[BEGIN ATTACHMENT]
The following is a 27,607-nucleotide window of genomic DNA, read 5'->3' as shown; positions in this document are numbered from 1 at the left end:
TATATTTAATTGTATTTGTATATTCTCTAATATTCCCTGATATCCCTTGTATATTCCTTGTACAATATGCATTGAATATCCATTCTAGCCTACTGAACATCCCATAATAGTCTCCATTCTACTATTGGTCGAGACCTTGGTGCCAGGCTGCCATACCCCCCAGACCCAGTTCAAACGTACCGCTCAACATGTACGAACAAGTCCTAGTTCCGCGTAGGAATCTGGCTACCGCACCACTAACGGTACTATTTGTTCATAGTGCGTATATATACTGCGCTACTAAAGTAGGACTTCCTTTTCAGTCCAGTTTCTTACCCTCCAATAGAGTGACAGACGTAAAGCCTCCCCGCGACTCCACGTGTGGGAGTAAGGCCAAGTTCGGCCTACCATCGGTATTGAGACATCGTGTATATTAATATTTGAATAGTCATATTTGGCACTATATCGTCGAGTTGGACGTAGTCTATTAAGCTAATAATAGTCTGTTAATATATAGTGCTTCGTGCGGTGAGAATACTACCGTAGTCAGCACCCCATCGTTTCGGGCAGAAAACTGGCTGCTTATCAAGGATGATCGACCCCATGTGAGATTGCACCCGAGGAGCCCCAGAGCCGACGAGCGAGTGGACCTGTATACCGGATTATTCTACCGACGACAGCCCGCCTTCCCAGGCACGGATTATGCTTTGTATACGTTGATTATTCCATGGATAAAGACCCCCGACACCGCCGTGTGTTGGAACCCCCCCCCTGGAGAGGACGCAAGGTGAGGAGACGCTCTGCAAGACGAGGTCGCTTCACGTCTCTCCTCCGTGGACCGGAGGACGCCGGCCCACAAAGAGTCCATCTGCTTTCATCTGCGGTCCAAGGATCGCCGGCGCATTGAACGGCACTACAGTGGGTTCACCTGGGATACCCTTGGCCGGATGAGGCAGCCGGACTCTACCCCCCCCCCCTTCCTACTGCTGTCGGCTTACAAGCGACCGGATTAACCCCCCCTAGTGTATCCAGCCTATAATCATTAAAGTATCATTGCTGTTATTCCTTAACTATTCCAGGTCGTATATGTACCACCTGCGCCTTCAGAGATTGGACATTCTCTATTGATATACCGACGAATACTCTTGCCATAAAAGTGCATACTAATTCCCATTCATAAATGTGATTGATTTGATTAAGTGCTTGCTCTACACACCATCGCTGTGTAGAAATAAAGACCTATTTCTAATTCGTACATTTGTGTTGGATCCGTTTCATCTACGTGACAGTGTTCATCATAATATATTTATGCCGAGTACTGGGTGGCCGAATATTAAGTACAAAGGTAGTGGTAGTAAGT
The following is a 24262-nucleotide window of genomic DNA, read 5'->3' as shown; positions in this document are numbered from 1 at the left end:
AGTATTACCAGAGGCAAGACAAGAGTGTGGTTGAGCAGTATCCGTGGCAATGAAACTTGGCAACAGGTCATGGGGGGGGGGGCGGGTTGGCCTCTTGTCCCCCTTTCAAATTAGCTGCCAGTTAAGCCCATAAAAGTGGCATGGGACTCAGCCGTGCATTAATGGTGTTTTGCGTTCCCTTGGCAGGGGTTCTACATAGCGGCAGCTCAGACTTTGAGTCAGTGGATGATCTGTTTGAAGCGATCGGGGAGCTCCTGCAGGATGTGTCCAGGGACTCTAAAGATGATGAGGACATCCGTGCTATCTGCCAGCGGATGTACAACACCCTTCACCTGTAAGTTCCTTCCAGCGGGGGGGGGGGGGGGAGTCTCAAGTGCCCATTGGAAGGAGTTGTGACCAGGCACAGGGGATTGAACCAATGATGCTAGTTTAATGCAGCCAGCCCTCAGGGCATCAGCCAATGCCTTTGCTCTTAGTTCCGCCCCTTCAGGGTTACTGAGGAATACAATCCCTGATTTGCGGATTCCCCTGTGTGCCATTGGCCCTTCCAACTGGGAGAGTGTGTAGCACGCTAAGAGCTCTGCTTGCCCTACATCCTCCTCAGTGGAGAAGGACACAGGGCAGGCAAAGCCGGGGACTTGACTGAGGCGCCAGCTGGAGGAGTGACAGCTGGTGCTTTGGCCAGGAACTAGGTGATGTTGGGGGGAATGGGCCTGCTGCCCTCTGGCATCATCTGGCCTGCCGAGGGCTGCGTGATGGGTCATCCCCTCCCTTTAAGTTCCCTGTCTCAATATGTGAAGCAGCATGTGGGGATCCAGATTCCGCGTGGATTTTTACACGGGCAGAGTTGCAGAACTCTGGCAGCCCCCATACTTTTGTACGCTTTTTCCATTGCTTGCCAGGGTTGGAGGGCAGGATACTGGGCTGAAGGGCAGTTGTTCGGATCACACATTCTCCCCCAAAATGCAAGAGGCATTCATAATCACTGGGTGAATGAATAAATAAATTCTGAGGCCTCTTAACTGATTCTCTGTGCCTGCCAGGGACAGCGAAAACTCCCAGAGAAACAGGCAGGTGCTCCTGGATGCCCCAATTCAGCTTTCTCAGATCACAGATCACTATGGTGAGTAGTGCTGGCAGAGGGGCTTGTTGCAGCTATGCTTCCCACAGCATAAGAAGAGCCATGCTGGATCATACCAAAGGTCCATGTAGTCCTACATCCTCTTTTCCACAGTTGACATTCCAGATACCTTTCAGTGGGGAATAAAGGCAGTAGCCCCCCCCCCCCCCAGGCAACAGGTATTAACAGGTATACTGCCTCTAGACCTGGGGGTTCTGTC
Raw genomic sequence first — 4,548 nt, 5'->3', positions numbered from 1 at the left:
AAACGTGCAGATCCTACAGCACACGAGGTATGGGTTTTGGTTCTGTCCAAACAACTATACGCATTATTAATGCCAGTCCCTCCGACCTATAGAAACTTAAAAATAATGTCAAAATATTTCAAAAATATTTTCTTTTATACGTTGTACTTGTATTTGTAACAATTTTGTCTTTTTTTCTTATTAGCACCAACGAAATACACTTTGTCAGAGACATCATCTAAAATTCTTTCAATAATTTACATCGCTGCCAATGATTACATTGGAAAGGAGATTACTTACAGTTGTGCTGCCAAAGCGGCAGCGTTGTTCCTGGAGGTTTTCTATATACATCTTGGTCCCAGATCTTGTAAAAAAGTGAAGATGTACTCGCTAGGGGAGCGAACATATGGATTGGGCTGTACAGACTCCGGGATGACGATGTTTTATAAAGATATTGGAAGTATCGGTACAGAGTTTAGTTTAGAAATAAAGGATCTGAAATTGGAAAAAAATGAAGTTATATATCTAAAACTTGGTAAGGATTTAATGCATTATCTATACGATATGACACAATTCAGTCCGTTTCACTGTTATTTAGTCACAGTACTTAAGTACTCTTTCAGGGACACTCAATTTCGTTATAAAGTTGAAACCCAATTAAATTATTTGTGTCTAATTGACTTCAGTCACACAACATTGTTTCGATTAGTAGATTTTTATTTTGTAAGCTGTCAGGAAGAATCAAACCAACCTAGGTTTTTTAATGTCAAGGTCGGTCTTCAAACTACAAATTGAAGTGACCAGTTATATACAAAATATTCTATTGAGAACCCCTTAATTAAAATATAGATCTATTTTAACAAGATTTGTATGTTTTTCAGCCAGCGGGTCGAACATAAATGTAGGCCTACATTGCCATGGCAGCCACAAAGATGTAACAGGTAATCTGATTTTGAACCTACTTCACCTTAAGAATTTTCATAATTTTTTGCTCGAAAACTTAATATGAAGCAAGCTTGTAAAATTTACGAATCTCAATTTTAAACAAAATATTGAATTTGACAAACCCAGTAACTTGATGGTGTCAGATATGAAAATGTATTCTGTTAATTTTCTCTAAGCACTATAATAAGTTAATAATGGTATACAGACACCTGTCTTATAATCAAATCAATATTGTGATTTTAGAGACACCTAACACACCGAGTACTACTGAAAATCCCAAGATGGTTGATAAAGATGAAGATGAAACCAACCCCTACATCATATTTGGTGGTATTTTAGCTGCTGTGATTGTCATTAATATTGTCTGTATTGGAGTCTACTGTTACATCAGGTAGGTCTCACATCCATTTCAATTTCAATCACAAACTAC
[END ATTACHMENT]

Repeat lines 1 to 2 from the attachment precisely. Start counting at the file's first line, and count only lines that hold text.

The following is a 27,607-nucleotide window of genomic DNA, read 5'->3' as shown; positions in this document are numbered from 1 at the left end:
TATATTTAATTGTATTTGTATATTCTCTAATATTCCCTGATATCCCTTGTATATTCCTTGTACAATATGCATTGAATATCCATTCTAGCCTACTGAACATCCCATAATAGTCTCCATTCTACTATTGGTCGAGACCTTGGTGCCAGGCTGCCATACCCCCCAGACCCAGTTCAAACGTACCGCTCAACATGTACGAACAAGTCCTAGTTCCGCGTAGGAATCTGGCTACCGCACCACTAACGGTACTATTTGTTCATAGTGCGTATATATACTGCGCTACTAAAGTAGGACTTCCTTTTCAGTCCAGTTTCTTACCCTCCAATAGAGTGACAGACGTAAAGCCTCCCCGCGACTCCACGTGTGGGAGTAAGGCCAAGTTCGGCCTACCATCGGTATTGAGACATCGTGTATATTAATATTTGAATAGTCATATTTGGCACTATATCGTCGAGTTGGACGTAGTCTATTAAGCTAATAATAGTCTGTTAATATATAGTGCTTCGTGCGGTGAGAATACTACCGTAGTCAGCACCCCATCGTTTCGGGCAGAAAACTGGCTGCTTATCAAGGATGATCGACCCCATGTGAGATTGCACCCGAGGAGCCCCAGAGCCGACGAGCGAGTGGACCTGTATACCGGATTATTCTACCGACGACAGCCCGCCTTCCCAGGCACGGATTATGCTTTGTATACGTTGATTATTCCATGGATAAAGACCCCCGACACCGCCGTGTGTTGGAACCCCCCCCCTGGAGAGGACGCAAGGTGAGGAGACGCTCTGCAAGACGAGGTCGCTTCACGTCTCTCCTCCGTGGACCGGAGGACGCCGGCCCACAAAGAGTCCATCTGCTTTCATCTGCGGTCCAAGGATCGCCGGCGCATTGAACGGCACTACAGTGGGTTCACCTGGGATACCCTTGGCCGGATGAGGCAGCCGGACTCTACCCCCCCCCCCTTCCTACTGCTGTCGGCTTACAAGCGACCGGATTAACCCCCCCTAGTGTATCCAGCCTATAATCATTAAAGTATCATTGCTGTTATTCCTTAACTATTCCAGGTCGTATATGTACCACCTGCGCCTTCAGAGATTGGACATTCTCTATTGATATACCGACGAATACTCTTGCCATAAAAGTGCATACTAATTCCCATTCATAAATGTGATTGATTTGATTAAGTGCTTGCTCTACACACCATCGCTGTGTAGAAATAAAGACCTATTTCTAATTCGTACATTTGTGTTGGATCCGTTTCATCTACGTGACAGTGTTCATCATAATATATTTATGCCGAGTACTGGGTGGCCGAATATTAAGTACAAAGGTAGTGGTAGTAAGT